For example, the Virginia Department of Education judges that 76 percent of eighth grade students are proficient or advanced in reading.  The state broke this down to 84 percent of White, non-Hispanic, students reaching the proficient or advanced level in grade 8 reading during the 2016-17 school year, as did 59 percent of Black students. The 25-percentage-point gap is troubling, but it is nonetheless encouraging that the state’s public schools teach more than half of its Black students to read at the level expected for middle school students.

Decades after Harry Byrd Sr. and his cohorts fought integration and Brown v. Board of Education, the Old Dominion engages in a new form of massive resistance against educating Black children.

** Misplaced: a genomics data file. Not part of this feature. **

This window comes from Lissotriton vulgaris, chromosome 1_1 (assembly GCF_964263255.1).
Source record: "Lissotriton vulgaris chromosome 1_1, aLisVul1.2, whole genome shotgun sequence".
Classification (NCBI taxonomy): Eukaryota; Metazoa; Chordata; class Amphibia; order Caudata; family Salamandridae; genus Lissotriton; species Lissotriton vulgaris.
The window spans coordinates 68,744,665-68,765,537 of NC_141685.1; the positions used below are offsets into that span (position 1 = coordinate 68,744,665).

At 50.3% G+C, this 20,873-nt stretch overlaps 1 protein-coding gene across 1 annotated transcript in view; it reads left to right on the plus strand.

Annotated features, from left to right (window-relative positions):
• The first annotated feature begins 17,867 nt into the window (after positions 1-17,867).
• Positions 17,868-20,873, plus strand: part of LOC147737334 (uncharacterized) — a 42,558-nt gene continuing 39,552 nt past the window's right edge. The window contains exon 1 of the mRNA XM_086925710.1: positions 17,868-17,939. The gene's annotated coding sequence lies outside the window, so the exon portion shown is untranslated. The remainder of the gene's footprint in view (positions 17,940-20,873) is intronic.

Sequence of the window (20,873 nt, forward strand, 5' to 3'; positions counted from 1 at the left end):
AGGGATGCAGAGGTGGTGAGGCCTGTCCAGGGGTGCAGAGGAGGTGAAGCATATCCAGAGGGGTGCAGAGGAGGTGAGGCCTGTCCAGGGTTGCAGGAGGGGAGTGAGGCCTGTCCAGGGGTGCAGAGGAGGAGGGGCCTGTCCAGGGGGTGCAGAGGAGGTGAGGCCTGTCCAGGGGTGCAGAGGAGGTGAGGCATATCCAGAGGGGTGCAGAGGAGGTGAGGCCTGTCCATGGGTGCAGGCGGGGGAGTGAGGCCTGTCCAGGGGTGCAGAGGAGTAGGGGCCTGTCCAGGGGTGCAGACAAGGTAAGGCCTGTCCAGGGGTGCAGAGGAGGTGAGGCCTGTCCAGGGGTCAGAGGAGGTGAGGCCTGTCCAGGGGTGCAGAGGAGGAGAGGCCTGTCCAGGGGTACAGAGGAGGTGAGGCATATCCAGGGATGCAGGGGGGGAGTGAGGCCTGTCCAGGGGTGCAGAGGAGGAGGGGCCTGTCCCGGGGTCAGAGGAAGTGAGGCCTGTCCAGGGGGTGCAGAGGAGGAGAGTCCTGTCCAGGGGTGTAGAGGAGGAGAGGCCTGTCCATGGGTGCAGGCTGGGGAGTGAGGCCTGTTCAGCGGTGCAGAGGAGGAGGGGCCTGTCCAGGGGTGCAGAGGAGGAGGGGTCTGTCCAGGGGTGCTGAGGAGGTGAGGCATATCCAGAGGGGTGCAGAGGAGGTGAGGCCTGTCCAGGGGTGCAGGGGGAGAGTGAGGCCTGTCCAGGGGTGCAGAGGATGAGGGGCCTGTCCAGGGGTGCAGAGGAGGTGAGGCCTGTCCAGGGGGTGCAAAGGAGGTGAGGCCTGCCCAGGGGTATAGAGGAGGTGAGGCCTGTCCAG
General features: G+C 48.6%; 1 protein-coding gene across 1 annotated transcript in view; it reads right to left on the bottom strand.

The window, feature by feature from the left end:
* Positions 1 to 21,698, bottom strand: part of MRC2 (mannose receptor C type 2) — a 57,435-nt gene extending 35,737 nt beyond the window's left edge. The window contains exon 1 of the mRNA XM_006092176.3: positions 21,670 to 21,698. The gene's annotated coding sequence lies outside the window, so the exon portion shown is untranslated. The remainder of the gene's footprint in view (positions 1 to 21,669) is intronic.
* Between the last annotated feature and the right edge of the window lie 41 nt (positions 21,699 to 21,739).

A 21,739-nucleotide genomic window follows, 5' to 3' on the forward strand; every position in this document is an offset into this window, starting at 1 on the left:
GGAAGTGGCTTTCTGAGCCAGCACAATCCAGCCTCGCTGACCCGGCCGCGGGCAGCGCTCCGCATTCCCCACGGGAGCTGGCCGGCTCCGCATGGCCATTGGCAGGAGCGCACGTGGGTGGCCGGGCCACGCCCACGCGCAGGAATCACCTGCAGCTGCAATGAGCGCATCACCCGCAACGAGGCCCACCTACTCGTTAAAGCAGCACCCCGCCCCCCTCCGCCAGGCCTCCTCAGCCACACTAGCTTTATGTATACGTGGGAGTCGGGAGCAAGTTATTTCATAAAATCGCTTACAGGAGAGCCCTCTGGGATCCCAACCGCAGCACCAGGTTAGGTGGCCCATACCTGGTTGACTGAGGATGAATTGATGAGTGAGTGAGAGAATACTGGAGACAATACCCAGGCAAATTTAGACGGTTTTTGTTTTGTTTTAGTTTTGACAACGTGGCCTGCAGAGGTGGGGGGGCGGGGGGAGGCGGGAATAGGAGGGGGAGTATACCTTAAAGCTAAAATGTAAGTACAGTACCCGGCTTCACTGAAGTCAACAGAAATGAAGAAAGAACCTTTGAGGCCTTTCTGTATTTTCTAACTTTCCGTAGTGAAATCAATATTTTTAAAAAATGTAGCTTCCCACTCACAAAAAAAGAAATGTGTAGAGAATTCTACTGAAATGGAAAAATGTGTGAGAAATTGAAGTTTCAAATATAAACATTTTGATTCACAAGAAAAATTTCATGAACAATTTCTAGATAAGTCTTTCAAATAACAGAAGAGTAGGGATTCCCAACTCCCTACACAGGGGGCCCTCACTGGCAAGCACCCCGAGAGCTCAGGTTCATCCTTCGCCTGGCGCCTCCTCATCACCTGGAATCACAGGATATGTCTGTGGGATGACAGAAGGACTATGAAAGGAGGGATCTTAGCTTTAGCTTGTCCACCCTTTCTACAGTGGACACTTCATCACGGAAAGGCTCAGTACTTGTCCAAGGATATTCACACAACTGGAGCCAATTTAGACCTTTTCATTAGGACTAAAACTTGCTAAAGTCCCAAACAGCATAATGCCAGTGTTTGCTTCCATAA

But do they?

We can perform a direct comparison at the state level between student learning as assessed and reported by the Department of Education of Virginia and the National Assessment of Educational Progress results for eighth grade reading for the state. NAEP is widely considered “the gold standard” of student assessments.  If there is a difference between assessments, NAEP is to be preferred.

NAEP’s most recent report on grade eight reading for Virginia show that by its standard 44 percent of White students are proficient and above as are 16 percent of Black students.  This indicates that Virginia’s assessments at grade eight for proficiency in reading for White, non-Hispanic, students should be divided in half, those for Black students should be divided by nearly four.